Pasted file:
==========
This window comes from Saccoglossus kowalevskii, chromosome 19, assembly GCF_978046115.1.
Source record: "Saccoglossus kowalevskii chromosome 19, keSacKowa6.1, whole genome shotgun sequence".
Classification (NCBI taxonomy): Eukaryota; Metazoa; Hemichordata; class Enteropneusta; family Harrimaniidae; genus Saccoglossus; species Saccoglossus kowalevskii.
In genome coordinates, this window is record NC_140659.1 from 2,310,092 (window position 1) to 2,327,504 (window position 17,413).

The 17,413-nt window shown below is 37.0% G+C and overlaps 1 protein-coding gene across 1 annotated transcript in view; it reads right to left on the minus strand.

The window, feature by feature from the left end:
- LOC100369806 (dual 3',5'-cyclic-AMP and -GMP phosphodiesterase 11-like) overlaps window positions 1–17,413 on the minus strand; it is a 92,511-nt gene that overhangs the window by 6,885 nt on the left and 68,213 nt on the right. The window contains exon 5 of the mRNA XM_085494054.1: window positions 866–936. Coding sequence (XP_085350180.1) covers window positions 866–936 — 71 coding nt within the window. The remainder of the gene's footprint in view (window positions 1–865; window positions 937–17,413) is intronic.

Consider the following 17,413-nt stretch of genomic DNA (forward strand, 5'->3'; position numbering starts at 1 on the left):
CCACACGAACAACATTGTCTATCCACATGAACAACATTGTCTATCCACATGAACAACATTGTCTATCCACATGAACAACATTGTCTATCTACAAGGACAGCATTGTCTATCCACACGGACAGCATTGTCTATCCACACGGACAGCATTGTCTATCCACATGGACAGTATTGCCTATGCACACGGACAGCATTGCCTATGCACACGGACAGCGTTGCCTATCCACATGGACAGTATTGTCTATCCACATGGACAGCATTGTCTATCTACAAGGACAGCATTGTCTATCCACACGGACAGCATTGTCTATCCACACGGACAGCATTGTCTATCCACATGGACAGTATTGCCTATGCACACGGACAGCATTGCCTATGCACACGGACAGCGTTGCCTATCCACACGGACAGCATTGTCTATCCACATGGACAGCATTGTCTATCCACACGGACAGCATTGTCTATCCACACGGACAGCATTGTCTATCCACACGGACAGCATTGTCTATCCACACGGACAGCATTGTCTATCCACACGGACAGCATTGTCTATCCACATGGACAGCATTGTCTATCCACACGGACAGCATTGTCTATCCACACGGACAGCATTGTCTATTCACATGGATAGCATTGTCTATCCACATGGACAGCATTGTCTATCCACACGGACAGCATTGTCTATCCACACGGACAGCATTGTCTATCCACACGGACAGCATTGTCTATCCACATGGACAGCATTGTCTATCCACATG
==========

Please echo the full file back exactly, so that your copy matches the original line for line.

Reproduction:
This window comes from Saccoglossus kowalevskii, chromosome 19, assembly GCF_978046115.1.
Source record: "Saccoglossus kowalevskii chromosome 19, keSacKowa6.1, whole genome shotgun sequence".
Classification (NCBI taxonomy): Eukaryota; Metazoa; Hemichordata; class Enteropneusta; family Harrimaniidae; genus Saccoglossus; species Saccoglossus kowalevskii.
In genome coordinates, this window is record NC_140659.1 from 2,310,092 (window position 1) to 2,327,504 (window position 17,413).

The 17,413-nt window shown below is 37.0% G+C and overlaps 1 protein-coding gene across 1 annotated transcript in view; it reads right to left on the minus strand.

The window, feature by feature from the left end:
- LOC100369806 (dual 3',5'-cyclic-AMP and -GMP phosphodiesterase 11-like) overlaps window positions 1–17,413 on the minus strand; it is a 92,511-nt gene that overhangs the window by 6,885 nt on the left and 68,213 nt on the right. The window contains exon 5 of the mRNA XM_085494054.1: window positions 866–936. Coding sequence (XP_085350180.1) covers window positions 866–936 — 71 coding nt within the window. The remainder of the gene's footprint in view (window positions 1–865; window positions 937–17,413) is intronic.

Consider the following 17,413-nt stretch of genomic DNA (forward strand, 5'->3'; position numbering starts at 1 on the left):
CCACACGAACAACATTGTCTATCCACATGAACAACATTGTCTATCCACATGAACAACATTGTCTATCCACATGAACAACATTGTCTATCTACAAGGACAGCATTGTCTATCCACACGGACAGCATTGTCTATCCACACGGACAGCATTGTCTATCCACATGGACAGTATTGCCTATGCACACGGACAGCATTGCCTATGCACACGGACAGCGTTGCCTATCCACATGGACAGTATTGTCTATCCACATGGACAGCATTGTCTATCTACAAGGACAGCATTGTCTATCCACACGGACAGCATTGTCTATCCACACGGACAGCATTGTCTATCCACATGGACAGTATTGCCTATGCACACGGACAGCATTGCCTATGCACACGGACAGCGTTGCCTATCCACACGGACAGCATTGTCTATCCACATGGACAGCATTGTCTATCCACACGGACAGCATTGTCTATCCACACGGACAGCATTGTCTATCCACACGGACAGCATTGTCTATCCACACGGACAGCATTGTCTATCCACACGGACAGCATTGTCTATCCACATGGACAGCATTGTCTATCCACACGGACAGCATTGTCTATCCACACGGACAGCATTGTCTATTCACATGGATAGCATTGTCTATCCACATGGACAGCATTGTCTATCCACACGGACAGCATTGTCTATCCACACGGACAGCATTGTCTATCCACACGGACAGCATTGTCTATCCACATGGACAGCATTGTCTATCCACATG